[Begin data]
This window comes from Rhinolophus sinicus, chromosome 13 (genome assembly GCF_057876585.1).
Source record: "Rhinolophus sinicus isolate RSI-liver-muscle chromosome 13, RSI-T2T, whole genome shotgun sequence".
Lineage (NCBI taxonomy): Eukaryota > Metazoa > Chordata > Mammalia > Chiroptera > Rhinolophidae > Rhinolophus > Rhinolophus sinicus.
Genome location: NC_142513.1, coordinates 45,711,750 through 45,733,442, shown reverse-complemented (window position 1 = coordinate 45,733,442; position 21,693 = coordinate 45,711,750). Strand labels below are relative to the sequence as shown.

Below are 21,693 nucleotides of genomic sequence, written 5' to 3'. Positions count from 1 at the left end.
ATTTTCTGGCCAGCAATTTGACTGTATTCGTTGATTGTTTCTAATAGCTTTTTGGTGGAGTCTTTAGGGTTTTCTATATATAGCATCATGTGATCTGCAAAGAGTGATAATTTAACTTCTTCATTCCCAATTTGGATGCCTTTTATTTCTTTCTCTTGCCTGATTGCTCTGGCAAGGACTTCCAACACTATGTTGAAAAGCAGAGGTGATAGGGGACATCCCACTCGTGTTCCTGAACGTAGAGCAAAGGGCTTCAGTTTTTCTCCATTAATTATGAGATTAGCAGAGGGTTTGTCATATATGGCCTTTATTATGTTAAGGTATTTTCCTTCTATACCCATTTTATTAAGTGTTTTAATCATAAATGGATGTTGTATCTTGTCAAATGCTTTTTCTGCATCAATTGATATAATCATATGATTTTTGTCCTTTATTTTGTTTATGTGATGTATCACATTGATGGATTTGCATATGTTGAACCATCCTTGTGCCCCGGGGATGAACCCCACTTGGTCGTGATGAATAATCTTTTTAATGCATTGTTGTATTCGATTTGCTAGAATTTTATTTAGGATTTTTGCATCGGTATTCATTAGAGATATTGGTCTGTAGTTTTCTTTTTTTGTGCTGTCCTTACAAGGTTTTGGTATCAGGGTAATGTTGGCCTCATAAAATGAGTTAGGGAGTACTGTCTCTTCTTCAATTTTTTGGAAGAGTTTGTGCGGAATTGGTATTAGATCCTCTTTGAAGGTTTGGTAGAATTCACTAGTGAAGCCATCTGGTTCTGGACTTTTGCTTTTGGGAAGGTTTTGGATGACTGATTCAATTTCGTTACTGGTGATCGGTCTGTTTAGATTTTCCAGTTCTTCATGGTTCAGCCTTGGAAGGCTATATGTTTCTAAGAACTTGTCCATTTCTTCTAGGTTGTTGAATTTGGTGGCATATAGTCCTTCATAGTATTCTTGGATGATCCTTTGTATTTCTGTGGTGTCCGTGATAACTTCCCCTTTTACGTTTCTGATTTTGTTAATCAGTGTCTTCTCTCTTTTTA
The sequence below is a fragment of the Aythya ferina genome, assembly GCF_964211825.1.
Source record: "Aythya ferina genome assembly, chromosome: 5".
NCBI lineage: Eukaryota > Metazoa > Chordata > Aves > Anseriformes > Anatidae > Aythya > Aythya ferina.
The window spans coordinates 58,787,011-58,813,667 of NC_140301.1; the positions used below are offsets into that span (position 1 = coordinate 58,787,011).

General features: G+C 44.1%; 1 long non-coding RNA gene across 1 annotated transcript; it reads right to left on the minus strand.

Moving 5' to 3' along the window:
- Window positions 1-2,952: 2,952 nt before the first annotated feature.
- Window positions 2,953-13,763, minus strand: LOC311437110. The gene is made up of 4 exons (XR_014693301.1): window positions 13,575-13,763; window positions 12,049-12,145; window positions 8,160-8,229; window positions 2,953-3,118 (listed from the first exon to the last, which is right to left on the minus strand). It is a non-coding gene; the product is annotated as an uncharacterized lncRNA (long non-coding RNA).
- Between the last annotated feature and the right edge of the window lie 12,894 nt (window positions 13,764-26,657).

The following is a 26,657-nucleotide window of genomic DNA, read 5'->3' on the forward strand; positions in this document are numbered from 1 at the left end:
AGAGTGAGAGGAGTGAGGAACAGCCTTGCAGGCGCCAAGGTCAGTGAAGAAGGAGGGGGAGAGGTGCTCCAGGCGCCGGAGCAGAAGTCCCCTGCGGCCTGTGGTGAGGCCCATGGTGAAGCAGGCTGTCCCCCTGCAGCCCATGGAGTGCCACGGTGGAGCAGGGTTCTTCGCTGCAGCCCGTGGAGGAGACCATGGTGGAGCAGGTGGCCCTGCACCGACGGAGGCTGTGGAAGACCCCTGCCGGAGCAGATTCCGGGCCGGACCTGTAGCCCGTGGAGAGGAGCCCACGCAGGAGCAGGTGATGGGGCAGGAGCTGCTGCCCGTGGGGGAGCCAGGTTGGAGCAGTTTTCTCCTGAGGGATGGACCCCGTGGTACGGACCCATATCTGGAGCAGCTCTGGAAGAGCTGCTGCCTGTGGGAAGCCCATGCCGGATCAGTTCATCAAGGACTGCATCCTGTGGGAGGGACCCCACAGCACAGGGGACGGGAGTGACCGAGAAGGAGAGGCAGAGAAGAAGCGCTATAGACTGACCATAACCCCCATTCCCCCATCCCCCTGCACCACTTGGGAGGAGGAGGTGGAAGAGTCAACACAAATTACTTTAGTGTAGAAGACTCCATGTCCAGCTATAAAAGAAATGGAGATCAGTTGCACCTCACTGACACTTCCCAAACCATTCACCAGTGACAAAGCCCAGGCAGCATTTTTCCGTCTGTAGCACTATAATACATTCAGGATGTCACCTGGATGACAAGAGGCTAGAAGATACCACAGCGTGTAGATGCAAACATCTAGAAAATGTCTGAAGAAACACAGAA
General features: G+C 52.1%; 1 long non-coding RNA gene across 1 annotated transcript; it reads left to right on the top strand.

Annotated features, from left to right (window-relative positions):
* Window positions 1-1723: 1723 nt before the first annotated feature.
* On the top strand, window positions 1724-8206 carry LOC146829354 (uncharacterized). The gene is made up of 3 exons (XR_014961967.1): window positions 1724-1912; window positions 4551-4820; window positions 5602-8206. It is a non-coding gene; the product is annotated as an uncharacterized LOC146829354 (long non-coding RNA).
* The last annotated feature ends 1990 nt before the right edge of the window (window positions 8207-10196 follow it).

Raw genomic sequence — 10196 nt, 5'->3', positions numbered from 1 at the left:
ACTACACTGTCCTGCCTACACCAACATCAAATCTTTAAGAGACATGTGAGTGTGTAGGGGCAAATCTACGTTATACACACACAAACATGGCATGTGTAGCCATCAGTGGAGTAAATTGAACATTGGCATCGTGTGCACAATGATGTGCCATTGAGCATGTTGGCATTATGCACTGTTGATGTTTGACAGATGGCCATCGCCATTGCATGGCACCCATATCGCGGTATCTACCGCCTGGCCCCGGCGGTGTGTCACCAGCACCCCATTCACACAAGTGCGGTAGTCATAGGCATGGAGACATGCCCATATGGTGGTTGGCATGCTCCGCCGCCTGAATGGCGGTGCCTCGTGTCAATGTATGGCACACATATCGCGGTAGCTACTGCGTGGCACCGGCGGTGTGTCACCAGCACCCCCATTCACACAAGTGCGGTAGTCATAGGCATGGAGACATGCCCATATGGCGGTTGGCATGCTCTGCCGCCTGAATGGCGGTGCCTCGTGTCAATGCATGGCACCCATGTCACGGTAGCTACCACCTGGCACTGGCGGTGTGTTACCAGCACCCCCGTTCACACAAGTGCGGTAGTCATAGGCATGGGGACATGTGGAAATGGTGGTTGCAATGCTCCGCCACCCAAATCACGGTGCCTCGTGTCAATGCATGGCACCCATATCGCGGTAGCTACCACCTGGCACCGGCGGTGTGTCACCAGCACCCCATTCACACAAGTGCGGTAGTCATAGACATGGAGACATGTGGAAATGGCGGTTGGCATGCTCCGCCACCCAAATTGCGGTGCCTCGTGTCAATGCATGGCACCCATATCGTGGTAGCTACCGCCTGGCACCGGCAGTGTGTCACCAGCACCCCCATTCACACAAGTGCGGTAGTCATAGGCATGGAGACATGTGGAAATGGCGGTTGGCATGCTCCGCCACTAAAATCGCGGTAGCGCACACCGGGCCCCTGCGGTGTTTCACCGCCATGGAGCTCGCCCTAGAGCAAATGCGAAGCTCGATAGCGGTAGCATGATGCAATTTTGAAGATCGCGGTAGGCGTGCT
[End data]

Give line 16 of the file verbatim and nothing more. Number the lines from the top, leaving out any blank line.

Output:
The following is a 26,657-nucleotide window of genomic DNA, read 5'->3' on the forward strand; positions in this document are numbered from 1 at the left end: